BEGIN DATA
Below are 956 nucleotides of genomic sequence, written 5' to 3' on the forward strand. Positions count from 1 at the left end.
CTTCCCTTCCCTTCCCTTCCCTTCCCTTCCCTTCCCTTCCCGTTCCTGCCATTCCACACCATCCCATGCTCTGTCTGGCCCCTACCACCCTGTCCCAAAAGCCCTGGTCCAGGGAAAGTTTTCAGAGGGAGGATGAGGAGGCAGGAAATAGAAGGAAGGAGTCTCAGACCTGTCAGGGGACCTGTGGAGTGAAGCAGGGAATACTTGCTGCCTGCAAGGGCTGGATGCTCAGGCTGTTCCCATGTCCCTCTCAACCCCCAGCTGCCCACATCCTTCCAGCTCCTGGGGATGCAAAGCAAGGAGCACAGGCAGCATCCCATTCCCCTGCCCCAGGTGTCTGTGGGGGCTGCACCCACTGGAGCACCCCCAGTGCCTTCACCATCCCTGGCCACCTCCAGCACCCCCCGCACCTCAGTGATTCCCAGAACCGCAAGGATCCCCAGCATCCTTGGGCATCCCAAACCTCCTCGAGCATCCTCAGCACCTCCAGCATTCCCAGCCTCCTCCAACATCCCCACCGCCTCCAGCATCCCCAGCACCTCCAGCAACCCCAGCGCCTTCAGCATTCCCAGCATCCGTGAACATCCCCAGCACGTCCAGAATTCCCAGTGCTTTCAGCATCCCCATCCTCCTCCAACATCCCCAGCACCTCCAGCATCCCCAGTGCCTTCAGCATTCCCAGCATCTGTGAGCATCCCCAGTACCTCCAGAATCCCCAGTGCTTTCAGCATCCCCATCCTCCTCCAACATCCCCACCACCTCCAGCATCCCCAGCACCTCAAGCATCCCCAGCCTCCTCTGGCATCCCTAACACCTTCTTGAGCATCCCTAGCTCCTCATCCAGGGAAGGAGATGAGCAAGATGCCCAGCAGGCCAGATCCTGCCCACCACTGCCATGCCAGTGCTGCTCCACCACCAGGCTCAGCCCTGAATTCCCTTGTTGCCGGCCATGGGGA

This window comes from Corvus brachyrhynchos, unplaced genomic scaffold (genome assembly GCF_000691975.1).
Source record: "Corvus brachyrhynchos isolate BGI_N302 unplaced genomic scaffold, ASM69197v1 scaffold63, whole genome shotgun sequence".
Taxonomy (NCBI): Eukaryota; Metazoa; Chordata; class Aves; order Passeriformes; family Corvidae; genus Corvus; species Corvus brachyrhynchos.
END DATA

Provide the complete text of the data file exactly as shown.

Below are 956 nucleotides of genomic sequence, written 5' to 3' on the forward strand. Positions count from 1 at the left end.
CTTCCCTTCCCTTCCCTTCCCTTCCCTTCCCTTCCCTTCCCGTTCCTGCCATTCCACACCATCCCATGCTCTGTCTGGCCCCTACCACCCTGTCCCAAAAGCCCTGGTCCAGGGAAAGTTTTCAGAGGGAGGATGAGGAGGCAGGAAATAGAAGGAAGGAGTCTCAGACCTGTCAGGGGACCTGTGGAGTGAAGCAGGGAATACTTGCTGCCTGCAAGGGCTGGATGCTCAGGCTGTTCCCATGTCCCTCTCAACCCCCAGCTGCCCACATCCTTCCAGCTCCTGGGGATGCAAAGCAAGGAGCACAGGCAGCATCCCATTCCCCTGCCCCAGGTGTCTGTGGGGGCTGCACCCACTGGAGCACCCCCAGTGCCTTCACCATCCCTGGCCACCTCCAGCACCCCCCGCACCTCAGTGATTCCCAGAACCGCAAGGATCCCCAGCATCCTTGGGCATCCCAAACCTCCTCGAGCATCCTCAGCACCTCCAGCATTCCCAGCCTCCTCCAACATCCCCACCGCCTCCAGCATCCCCAGCACCTCCAGCAACCCCAGCGCCTTCAGCATTCCCAGCATCCGTGAACATCCCCAGCACGTCCAGAATTCCCAGTGCTTTCAGCATCCCCATCCTCCTCCAACATCCCCAGCACCTCCAGCATCCCCAGTGCCTTCAGCATTCCCAGCATCTGTGAGCATCCCCAGTACCTCCAGAATCCCCAGTGCTTTCAGCATCCCCATCCTCCTCCAACATCCCCACCACCTCCAGCATCCCCAGCACCTCAAGCATCCCCAGCCTCCTCTGGCATCCCTAACACCTTCTTGAGCATCCCTAGCTCCTCATCCAGGGAAGGAGATGAGCAAGATGCCCAGCAGGCCAGATCCTGCCCACCACTGCCATGCCAGTGCTGCTCCACCACCAGGCTCAGCCCTGAATTCCCTTGTTGCCGGCCATGGGGA

This window comes from Corvus brachyrhynchos, unplaced genomic scaffold (genome assembly GCF_000691975.1).
Source record: "Corvus brachyrhynchos isolate BGI_N302 unplaced genomic scaffold, ASM69197v1 scaffold63, whole genome shotgun sequence".
Taxonomy (NCBI): Eukaryota; Metazoa; Chordata; class Aves; order Passeriformes; family Corvidae; genus Corvus; species Corvus brachyrhynchos.